The other day I saw the top of it opening like the a sand-worm from Dune, eating up a helicopter from the sky.

We arrive at the foot of the cocoon, lock our bikes, get our coffee and install ourselves for another day in our crowded ad-hoc office: Tully’s coffee. Why is this our office? Because it is one of the rare places where we are able to get internet for a decent prize. Upon the first week of arrival, we couldn’t believe how in this technological utopia we were barely able to communicate amongst ourselves or with the outside world. Open wifi is practically non existent, your western phone doesn’t work. You cannot get any pre-paid card, phone or one of those amazing portable wireless 4G wifi router that are advertised everywhere. The bottom-line is that you have to be Japanese or need to have a residence permit to be able to plug into the Japanese matrix.

Tully's Together alone in Tully’s

Tully’s is a generic star-bucks inspired coffee-shop. The typical scenery consists of Japanese staring into their mobile’s and sipping their late’s, and about half of the clientele is alone. You’ll see the same thing in any coffee shop or restaurant, and often they’ll also sleep there; curled up on a bench or with their head resting on their arms on the table. It is true that the Japanese work very hard, long hours, and their weekend usually constitutes of one only day. Add to that the gruesome commute many Tokyoites have to take, four hours per day if you live on the outskirts of this megalopolis. The toilet in any establishment is also a popular place, especially the female ones. A zone of privacy, where you can temporarily shut out a city in which every square meter is utilized.

You could say that the home of many Tokyoites is literally Tokyo itself. A home exploded and distributed across the many spaces where they pass their time: coffee places, bars, toilets, shops, restaurants, trains, metro’s and offices, and finally at the end of the day their actual home, which often functions as little more than a bed-room.

Yama’s Apartment, July 2012 – 23:03 Nakano, Tokyo

It is as if somebody lives in a space but hasn’t completely made it their own. The furniture stands there. The cupboard, the bookshelves, a small couch, this small Ikea table, a bed, a rack with three synthesizers, a desk, and clothes on hangers in front of the window curtains. All as if they their locations are temporary. Suspended in animation. Scattered through-out this small one person apartment is stuff, thingies. Small in size, wrapped in plastic or packaged in little boxes. A messy galaxy of a magpie’s trinkets.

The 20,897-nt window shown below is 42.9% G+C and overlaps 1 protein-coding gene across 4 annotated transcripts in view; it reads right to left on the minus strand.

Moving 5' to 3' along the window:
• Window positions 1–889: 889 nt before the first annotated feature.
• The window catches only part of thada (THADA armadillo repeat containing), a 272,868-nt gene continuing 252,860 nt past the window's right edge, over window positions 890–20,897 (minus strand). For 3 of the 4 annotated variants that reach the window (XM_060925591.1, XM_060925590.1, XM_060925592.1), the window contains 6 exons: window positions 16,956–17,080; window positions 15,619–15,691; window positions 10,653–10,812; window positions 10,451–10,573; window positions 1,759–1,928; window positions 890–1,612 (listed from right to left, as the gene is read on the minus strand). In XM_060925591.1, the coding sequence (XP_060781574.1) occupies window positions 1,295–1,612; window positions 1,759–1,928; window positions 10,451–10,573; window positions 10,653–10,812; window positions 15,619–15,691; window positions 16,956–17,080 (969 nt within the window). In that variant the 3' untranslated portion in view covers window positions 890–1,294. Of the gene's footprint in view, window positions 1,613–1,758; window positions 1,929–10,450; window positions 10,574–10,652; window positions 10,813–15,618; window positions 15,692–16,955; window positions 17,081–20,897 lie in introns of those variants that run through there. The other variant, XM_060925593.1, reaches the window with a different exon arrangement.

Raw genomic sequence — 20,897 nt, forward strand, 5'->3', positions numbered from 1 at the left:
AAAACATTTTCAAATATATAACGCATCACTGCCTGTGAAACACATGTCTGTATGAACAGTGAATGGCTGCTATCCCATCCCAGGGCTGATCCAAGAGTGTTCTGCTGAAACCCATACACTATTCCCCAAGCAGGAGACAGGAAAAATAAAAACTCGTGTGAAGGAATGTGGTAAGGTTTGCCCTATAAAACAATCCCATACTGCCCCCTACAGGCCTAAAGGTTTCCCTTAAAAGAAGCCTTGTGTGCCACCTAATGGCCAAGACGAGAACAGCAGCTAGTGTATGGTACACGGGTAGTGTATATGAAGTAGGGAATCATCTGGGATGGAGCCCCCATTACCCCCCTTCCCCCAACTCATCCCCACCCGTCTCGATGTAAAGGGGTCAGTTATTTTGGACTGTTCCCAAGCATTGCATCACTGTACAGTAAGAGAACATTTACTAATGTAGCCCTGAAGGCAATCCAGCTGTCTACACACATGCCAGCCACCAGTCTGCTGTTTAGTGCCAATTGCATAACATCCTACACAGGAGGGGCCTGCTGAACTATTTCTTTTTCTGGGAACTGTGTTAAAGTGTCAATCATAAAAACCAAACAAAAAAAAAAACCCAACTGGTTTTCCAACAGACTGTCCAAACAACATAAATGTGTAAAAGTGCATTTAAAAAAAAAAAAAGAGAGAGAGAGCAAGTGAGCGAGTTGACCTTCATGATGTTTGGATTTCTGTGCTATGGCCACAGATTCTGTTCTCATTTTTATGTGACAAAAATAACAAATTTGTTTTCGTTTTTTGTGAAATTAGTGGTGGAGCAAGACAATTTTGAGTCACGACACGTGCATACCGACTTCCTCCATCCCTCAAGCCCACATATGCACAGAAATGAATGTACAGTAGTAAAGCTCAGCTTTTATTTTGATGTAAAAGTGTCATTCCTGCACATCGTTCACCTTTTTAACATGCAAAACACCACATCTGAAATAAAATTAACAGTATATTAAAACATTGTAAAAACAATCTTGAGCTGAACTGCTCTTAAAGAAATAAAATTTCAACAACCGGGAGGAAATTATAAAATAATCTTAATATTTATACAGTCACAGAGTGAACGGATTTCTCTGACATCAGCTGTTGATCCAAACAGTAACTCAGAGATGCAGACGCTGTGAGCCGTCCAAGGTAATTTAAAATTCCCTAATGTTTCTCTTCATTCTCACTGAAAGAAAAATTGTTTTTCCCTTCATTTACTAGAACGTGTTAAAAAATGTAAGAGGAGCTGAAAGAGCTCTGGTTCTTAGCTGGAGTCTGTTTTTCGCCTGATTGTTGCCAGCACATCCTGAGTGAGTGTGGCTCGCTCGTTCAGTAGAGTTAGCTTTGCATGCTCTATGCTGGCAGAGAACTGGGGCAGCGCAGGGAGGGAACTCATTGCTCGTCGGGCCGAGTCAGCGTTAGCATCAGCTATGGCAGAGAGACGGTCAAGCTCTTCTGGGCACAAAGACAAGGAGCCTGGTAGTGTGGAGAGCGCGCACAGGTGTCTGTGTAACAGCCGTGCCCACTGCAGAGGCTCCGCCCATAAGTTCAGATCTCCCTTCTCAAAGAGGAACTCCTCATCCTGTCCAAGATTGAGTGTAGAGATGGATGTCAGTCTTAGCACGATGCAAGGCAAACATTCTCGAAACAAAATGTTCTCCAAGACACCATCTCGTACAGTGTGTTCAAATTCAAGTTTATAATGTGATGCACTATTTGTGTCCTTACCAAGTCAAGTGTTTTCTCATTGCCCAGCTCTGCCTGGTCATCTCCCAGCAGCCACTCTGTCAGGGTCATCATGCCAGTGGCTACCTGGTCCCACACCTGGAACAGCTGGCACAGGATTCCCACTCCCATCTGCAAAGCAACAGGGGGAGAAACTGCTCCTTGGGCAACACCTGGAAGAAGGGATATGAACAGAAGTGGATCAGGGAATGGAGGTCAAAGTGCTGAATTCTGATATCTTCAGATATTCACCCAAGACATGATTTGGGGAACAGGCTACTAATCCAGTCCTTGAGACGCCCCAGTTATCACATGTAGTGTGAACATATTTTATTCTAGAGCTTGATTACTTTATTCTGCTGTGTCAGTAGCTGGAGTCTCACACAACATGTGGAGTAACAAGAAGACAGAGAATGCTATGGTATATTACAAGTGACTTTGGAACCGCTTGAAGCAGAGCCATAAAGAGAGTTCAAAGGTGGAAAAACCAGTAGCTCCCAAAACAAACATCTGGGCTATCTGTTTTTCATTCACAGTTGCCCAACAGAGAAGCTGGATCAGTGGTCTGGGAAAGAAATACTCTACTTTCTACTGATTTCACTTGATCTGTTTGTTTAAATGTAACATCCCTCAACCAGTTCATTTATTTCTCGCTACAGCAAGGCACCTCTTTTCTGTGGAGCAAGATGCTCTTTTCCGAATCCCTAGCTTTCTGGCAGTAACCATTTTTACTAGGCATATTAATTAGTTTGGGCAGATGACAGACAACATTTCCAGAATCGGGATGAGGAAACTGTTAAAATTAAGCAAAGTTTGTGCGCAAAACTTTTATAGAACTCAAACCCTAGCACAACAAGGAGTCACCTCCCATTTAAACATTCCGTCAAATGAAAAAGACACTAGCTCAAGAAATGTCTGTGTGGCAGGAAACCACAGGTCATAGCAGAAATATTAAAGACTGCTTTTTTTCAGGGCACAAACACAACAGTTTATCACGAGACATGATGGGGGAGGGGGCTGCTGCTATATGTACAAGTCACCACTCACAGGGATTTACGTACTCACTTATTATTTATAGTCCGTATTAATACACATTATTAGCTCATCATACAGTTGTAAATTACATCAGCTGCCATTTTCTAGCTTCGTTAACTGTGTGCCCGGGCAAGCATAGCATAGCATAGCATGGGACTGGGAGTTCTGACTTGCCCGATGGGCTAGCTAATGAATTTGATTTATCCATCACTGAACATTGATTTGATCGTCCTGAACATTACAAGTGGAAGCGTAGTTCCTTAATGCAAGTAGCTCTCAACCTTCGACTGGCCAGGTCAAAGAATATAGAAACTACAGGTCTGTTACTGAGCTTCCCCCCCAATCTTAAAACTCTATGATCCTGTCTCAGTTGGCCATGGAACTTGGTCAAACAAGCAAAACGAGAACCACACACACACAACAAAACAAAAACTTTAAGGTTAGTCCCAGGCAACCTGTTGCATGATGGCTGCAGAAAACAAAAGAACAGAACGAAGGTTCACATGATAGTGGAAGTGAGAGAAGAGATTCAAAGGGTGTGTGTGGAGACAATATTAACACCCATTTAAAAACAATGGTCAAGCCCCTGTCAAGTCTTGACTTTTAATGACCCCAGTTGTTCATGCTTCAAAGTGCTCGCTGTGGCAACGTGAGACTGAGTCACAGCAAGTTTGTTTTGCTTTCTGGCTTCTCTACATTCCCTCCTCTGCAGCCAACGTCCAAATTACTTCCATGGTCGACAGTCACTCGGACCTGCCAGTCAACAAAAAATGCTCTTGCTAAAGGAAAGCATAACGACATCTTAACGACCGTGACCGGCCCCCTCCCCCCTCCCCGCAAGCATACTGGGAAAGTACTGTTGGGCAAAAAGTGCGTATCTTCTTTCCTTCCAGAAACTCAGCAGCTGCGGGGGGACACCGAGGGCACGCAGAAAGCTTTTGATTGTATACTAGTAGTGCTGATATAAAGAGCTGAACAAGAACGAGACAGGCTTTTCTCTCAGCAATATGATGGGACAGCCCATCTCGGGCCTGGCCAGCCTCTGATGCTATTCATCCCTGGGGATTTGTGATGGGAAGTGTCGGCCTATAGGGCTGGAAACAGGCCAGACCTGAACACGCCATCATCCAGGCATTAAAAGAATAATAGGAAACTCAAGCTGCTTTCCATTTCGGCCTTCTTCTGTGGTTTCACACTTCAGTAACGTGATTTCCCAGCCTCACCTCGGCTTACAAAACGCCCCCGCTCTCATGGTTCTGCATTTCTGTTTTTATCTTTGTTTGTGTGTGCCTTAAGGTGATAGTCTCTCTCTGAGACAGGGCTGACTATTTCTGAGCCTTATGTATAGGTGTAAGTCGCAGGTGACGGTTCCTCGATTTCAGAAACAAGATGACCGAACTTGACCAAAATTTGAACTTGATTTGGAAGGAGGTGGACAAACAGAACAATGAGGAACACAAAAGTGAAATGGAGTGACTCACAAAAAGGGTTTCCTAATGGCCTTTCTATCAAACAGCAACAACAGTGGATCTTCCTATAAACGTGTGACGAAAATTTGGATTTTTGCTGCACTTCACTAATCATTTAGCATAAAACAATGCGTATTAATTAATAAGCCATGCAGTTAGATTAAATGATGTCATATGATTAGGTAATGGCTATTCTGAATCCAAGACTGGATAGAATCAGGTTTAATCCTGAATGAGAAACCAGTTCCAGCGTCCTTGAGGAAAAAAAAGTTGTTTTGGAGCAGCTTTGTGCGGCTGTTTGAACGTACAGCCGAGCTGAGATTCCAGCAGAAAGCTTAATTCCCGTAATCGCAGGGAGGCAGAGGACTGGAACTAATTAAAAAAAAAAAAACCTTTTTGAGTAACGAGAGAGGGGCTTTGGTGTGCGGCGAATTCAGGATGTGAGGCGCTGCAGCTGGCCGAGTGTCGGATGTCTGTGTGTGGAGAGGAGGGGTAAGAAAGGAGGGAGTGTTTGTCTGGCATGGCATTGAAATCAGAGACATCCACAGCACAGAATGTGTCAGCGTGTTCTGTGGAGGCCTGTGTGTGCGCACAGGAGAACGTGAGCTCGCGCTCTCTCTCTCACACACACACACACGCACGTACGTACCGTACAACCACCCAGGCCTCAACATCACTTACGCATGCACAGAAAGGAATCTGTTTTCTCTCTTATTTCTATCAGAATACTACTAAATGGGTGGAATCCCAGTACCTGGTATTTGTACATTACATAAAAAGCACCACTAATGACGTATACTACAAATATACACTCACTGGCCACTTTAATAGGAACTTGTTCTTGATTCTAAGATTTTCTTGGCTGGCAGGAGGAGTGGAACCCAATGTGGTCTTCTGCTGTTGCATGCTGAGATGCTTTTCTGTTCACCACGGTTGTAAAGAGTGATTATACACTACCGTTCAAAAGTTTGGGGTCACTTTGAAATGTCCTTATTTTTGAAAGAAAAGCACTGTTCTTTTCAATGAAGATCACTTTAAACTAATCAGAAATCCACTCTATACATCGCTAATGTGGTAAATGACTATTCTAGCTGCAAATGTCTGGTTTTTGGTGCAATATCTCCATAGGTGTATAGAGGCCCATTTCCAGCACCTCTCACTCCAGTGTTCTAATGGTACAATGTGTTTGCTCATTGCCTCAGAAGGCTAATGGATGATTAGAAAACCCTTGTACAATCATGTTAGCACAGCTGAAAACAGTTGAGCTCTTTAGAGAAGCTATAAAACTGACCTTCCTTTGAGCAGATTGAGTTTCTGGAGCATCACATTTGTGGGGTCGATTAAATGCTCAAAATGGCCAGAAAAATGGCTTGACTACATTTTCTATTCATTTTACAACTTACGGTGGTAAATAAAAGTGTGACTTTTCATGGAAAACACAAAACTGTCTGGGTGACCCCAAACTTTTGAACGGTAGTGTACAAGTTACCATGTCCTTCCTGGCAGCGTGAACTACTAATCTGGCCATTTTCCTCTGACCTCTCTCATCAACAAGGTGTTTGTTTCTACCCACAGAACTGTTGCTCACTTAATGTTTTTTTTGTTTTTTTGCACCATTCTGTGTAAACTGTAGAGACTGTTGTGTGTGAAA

Yama's ApartmentYama’s Apartment, Nakano

We hear the fumbling of keys at the steel front door. It’s Yama who’s coming home. Yama is a salaryman working for an import-export company. He decided to work there so he could travel and see something of the world. He is smiling and excited and has with him a plastic-bag from Tokyu Hands, with in it pipets, measuring cups and other items which suggest he’s planning to do some kind of chemistry experiment. He is in his late 20s, and besides a young Japanese man in a suit, also somewhat of an artist. He explains he wants to flood a map of the world in its own resource consumption, symbolized by proportionally adding fluids that we consume daily, like milk, orange juice, etc.. The improvised experiment doesn’t work out, the paper map in the cardboard box get soaked, the fluids spill, more mess… But Yama clearly enjoys it.

The time Yama has for himself is limited. Two or three hours between arriving home and sleeping. All the time we have stayed at Yama, I’ve never seen him eat at home. He arrives around ten or eleven at night, and then he puts on his headphones to work a couple of hours producing his ambient music. Yama fits well in the statistics that show an increase in single households, and couples with no children. About 40% of Tokyo’s housing market is occupied by this group, and the real-estate developers are now building specifically for them – 20m2 or smaller single room apartments.

The transient feeling and the messiness of Yama’s apartment, are not unique to him. Tokyoites in general don’t invite friends over to their house, to cook together, eat, have a party. It is understood as a deeply private space, not a social space. Here the city can be shut out with a steel door. I think of my own house, my living-room, bookshelves, the stuff I put on the wall, the paraphernalia I collect as extensions of myself, of my character. My interior has a representational function, and my house is also a social space for occasional cooking for friends or a party. Tokyoites almost exclusively meet outside the house, in bars and restaurants.